The Department of Medicine laments the untimely retirement, due to illness, of Ronald L. Nagel, MD, just over two years ago from his position as the Chief of the Division of Hematology.
Image: Ronald L. Nagel, MD
At last week's Medicine Grand Rounds, Mary Fabry, PhD, Professor of Medicine (Hematology) and long-time collaborator with Dr. Nagel, presented this warm tribute:
Ronald L. Nagel was born in Chile in 1936 to a mother proud of her Spanish and Araucanian Indian heritage. His father emigrated from Bratislava ahead of the holocaust that took his eldest brother. On arriving in Chile his father joined the family antique business that is still active in Chile and Florida. His mother was classically trained as an artist and exhibited her oil paintings in Chile before becoming a cultural attache for Chile first in New York where the young Ron unhappily attended a strict Catholic school, and then in Mexico where he met and was greatly impressed with Bernard Baruch and the Nobel prize-winning Chilean poet Pable Neruda.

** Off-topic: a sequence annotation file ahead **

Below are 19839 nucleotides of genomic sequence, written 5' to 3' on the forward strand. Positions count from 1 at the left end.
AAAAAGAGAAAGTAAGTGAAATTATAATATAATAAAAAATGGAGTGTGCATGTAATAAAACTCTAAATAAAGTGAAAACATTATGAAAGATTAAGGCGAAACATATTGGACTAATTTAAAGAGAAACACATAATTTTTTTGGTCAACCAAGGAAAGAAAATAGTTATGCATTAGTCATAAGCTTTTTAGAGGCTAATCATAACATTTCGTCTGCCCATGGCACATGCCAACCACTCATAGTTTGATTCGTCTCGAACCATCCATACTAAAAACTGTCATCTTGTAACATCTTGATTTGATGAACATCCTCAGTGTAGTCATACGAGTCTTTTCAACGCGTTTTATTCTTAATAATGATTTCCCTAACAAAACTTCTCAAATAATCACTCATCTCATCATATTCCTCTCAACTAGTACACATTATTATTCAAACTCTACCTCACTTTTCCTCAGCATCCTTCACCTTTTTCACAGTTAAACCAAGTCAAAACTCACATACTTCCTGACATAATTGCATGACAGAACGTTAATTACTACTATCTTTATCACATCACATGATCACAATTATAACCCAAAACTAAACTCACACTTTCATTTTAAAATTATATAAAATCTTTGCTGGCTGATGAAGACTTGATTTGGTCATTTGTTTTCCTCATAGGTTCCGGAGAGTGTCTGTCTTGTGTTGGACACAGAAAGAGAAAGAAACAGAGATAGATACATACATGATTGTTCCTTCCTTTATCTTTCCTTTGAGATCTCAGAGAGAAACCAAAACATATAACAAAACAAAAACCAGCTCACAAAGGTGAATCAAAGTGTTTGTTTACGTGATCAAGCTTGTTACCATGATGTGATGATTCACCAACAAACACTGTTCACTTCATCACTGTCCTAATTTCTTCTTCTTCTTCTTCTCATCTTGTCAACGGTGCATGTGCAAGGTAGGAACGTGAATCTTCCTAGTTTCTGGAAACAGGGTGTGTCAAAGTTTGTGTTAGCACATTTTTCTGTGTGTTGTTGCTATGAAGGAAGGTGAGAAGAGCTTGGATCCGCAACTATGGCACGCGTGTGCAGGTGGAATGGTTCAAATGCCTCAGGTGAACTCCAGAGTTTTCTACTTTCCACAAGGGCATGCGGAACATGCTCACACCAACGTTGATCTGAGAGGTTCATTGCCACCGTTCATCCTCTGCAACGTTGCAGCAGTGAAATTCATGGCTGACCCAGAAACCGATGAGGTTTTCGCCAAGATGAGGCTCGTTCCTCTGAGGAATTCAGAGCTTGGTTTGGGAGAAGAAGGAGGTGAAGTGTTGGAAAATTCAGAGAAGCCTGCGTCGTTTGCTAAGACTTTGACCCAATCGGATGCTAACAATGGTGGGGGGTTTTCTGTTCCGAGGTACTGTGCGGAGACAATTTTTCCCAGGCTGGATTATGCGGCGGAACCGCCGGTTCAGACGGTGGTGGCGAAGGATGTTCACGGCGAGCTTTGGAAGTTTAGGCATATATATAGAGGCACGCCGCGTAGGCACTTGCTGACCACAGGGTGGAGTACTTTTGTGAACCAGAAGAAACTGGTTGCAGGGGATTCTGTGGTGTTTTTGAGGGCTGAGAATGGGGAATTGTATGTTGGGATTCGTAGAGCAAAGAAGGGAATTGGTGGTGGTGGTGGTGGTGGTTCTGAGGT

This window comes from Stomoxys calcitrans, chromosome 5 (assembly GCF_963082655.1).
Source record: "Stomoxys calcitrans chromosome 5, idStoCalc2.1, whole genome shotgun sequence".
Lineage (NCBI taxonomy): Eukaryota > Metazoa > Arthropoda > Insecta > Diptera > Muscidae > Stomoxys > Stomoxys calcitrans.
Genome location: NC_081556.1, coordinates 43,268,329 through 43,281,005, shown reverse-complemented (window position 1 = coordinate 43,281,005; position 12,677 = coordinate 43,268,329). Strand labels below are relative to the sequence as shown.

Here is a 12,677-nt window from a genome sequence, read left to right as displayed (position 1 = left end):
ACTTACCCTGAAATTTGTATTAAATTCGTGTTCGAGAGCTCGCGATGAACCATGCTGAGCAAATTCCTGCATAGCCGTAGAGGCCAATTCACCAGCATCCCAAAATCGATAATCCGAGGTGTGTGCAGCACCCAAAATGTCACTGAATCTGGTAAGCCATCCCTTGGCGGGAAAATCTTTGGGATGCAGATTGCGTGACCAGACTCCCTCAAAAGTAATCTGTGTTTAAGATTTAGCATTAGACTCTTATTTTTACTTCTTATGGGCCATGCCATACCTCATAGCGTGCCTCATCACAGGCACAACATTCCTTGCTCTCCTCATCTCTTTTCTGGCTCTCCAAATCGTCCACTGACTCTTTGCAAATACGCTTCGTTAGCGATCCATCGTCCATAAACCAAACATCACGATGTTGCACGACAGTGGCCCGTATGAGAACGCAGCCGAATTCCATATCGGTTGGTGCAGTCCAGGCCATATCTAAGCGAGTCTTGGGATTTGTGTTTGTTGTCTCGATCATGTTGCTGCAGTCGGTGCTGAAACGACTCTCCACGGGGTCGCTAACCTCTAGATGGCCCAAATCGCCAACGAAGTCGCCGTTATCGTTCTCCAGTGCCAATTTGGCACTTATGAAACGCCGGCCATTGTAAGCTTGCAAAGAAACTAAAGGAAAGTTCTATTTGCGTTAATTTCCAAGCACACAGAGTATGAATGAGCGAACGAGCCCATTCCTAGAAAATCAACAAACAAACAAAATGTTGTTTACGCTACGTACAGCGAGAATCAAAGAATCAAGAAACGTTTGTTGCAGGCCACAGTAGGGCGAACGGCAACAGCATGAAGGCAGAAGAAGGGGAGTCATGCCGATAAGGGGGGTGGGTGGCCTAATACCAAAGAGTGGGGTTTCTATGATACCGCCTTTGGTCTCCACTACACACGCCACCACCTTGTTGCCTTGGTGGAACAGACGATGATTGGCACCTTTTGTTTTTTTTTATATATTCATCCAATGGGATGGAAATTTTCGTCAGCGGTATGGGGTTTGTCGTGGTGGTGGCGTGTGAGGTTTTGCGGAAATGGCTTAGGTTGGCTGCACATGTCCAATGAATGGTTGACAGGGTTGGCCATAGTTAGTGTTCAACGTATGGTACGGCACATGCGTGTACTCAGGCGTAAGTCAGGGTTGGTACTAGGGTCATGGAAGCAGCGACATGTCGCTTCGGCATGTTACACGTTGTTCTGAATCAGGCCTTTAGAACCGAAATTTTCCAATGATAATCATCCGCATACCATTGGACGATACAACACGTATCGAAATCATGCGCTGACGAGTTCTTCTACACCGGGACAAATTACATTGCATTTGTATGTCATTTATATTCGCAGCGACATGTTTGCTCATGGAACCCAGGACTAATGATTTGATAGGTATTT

Dr. Nagel attended medical school in Chile, graduated in 1960 and did three years of post-graduate training both as a resident in the Faculty of Medicine and as a student in the Faculty of Physics and Mathematics at the University of Chile. During that period of time he published a number of papers including two letters to Nature that touched on population studies that would form a part of his later career. He came to the United States as a NIH International Post-Doctoral fellow where he joined the laboratory of Helen Ranney with whom he first published a number of papers on hemoglobin-haptoglobin interactions and then began to work with Helen and Bob Bookchin on mutant hemoglobins. He and Bob published several papers mapping the Inhibition of BhS polymerization using naturally occurring mutations in the days before site-directed mutagenesis.
In his 45-year career at Einstein, Dr. Nagel published more than 300 peer-reviewed papers and was author or co-author on five scientific books on hemoglobin and two volumes of poetry.